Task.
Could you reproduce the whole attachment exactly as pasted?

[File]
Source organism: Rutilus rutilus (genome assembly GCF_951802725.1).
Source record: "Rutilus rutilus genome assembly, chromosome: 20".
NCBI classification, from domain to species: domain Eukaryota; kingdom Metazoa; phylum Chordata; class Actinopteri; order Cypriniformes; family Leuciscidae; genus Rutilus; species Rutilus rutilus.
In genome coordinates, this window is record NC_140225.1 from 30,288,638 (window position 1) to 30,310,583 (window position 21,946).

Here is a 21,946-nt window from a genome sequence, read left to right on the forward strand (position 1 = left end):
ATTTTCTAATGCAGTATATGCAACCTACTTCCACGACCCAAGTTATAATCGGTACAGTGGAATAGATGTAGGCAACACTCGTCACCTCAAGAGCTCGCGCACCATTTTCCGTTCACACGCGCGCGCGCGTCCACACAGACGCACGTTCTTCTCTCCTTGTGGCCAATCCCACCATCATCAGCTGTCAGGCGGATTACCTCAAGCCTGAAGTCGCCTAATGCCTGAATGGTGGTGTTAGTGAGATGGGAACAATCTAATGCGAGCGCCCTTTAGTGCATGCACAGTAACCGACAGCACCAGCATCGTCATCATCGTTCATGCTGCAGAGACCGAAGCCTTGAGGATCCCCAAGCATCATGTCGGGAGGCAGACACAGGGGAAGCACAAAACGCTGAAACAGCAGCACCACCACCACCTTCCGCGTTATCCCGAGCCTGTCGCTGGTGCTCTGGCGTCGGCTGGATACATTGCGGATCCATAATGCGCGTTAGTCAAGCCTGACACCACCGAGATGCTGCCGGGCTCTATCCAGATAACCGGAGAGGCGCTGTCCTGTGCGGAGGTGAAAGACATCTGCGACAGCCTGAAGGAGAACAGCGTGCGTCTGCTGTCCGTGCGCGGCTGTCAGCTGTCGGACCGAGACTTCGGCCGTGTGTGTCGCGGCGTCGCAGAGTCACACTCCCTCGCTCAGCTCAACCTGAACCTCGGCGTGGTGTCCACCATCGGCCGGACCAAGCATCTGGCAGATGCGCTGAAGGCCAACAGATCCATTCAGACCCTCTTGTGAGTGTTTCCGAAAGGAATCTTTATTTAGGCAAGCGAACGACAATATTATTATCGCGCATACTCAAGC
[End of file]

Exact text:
Source organism: Rutilus rutilus (genome assembly GCF_951802725.1).
Source record: "Rutilus rutilus genome assembly, chromosome: 20".
NCBI classification, from domain to species: domain Eukaryota; kingdom Metazoa; phylum Chordata; class Actinopteri; order Cypriniformes; family Leuciscidae; genus Rutilus; species Rutilus rutilus.
In genome coordinates, this window is record NC_140225.1 from 30,288,638 (window position 1) to 30,310,583 (window position 21,946).

Here is a 21,946-nt window from a genome sequence, read left to right on the forward strand (position 1 = left end):
ATTTTCTAATGCAGTATATGCAACCTACTTCCACGACCCAAGTTATAATCGGTACAGTGGAATAGATGTAGGCAACACTCGTCACCTCAAGAGCTCGCGCACCATTTTCCGTTCACACGCGCGCGCGCGTCCACACAGACGCACGTTCTTCTCTCCTTGTGGCCAATCCCACCATCATCAGCTGTCAGGCGGATTACCTCAAGCCTGAAGTCGCCTAATGCCTGAATGGTGGTGTTAGTGAGATGGGAACAATCTAATGCGAGCGCCCTTTAGTGCATGCACAGTAACCGACAGCACCAGCATCGTCATCATCGTTCATGCTGCAGAGACCGAAGCCTTGAGGATCCCCAAGCATCATGTCGGGAGGCAGACACAGGGGAAGCACAAAACGCTGAAACAGCAGCACCACCACCACCTTCCGCGTTATCCCGAGCCTGTCGCTGGTGCTCTGGCGTCGGCTGGATACATTGCGGATCCATAATGCGCGTTAGTCAAGCCTGACACCACCGAGATGCTGCCGGGCTCTATCCAGATAACCGGAGAGGCGCTGTCCTGTGCGGAGGTGAAAGACATCTGCGACAGCCTGAAGGAGAACAGCGTGCGTCTGCTGTCCGTGCGCGGCTGTCAGCTGTCGGACCGAGACTTCGGCCGTGTGTGTCGCGGCGTCGCAGAGTCACACTCCCTCGCTCAGCTCAACCTGAACCTCGGCGTGGTGTCCACCATCGGCCGGACCAAGCATCTGGCAGATGCGCTGAAGGCCAACAGATCCATTCAGACCCTCTTGTGAGTGTTTCCGAAAGGAATCTTTATTTAGGCAAGCGAACGACAATATTATTATCGCGCATACTCAAGC